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Why internet use is low in Africa
  • Why internet use is low in Africa

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  • Despite increased access to the internet, its use in Africa is generally low

  • A report attributes reasons such as lack of local content to this problem

  • An expert says the report could help create awareness of the issue

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[NAIROBI] Despite recent improvements in infrastructure and affordability, internet adoption in Sub-Saharan Africa is not growing rapidly, a report says.
 
The report says that the continent’s internet adoption isn't growing at a speedy rate because potential users do not always find the internet relevant enough. According to Bastiaan Quast, co-author of the report and economics fellow of Internet Society, Africa faces challenges such as poor telecommunication systems in slums and the basic costs of accessing the internet.

“There is very little content in local languages.… We need more (professional) content to be generated locally,” Quast tells SciDev.Net last month (20 October).
 
The report by the US-headquartered Internet Society was released at the African Peering and Interconnection Forum that took place in Tanzania.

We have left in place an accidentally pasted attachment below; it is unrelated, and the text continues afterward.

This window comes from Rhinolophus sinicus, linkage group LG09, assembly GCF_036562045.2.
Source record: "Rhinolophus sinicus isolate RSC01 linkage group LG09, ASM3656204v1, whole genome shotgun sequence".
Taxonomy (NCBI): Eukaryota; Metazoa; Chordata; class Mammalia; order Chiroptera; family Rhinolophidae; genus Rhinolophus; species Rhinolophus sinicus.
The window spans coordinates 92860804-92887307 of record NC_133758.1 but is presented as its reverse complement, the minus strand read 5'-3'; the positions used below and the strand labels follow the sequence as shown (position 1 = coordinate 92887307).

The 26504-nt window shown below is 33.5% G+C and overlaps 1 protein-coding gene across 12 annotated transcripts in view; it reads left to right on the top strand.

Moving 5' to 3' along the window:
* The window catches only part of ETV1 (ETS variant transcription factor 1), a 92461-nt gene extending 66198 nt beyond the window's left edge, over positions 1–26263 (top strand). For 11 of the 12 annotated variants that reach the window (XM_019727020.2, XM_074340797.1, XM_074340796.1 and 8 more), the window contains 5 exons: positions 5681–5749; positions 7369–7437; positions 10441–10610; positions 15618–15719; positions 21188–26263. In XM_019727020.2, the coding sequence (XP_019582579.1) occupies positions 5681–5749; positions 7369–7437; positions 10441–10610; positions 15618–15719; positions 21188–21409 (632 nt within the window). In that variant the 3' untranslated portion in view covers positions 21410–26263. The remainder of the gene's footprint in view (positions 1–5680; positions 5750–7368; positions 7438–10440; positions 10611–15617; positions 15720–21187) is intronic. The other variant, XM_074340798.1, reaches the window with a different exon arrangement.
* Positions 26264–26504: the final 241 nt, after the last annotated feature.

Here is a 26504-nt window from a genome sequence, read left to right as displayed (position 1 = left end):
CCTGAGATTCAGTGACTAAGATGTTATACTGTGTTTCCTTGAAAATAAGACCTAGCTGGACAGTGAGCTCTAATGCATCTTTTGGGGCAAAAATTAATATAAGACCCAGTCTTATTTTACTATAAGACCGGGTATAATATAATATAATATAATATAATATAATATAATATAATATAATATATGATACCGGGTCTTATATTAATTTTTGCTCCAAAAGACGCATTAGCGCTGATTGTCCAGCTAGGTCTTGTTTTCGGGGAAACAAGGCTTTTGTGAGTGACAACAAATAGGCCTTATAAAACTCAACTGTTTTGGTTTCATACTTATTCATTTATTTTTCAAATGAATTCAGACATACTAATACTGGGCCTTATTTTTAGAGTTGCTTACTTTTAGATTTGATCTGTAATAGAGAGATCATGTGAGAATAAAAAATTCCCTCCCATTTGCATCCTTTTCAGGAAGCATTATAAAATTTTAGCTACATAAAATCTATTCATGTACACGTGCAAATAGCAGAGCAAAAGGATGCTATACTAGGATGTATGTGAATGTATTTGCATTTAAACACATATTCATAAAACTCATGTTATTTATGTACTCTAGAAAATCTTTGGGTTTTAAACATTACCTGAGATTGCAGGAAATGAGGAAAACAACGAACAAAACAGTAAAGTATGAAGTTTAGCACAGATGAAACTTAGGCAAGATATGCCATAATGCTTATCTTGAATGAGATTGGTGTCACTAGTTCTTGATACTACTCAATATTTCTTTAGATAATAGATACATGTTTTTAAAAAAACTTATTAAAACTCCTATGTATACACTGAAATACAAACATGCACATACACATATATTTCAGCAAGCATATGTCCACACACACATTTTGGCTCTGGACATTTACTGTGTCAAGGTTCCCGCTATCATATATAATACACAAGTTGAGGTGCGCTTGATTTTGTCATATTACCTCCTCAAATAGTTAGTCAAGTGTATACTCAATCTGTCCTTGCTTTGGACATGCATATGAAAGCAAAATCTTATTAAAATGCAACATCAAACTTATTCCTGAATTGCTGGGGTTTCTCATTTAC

Likelihood of smartphone ownership.jpg

 


Almost 90 per cent of the population in some African countries live within range of a mobile internet signal, however internet use may be 20 per cent or less, thus prompting the need for the study to assess the reasons for low internet adoption.
 
“We used data from a number of sources. In some cases it includes all African countries,” Quast says, citing Ghana, Kenya, Nigeria, Rwanda, Senegal, Tanzania and Uganda as some of the countries the study explored.

“There is very little content in local languages…. We need more (professional) content to be generated locally.”

Bastiaan Quast, Internet Society

 
The study, he says, covered the period 2012-2016.
 
“We relied on sources such as the International Telecommunication Union and Research ICT Africa for our data,” he adds.
 
Millicent Ong'ondo, an internet expert who works at J.D. Rockefeller Research Library in Kenya’s Egerton University, agrees with the findings, saying most people in Africa do not conduct much research on internet issues that affect them. Thus, most people rely on what is readily available which is often not local.
 
 “Local content would play a role mostly in uptake, but not in connectivity,” Ong'ondo explains. “Connectivity is affected by other factors like cost, literacy level and education level, cost of [mobile] phones, cost of airtime and speed of connectivity.”
According to Ong'ondo, the report could create awareness, and make institutions attend to the needs of the users and increase sharing of local content on the internet.
 
This piece was produced by SciDev.Net’s Sub-Saharan Africa English desk.
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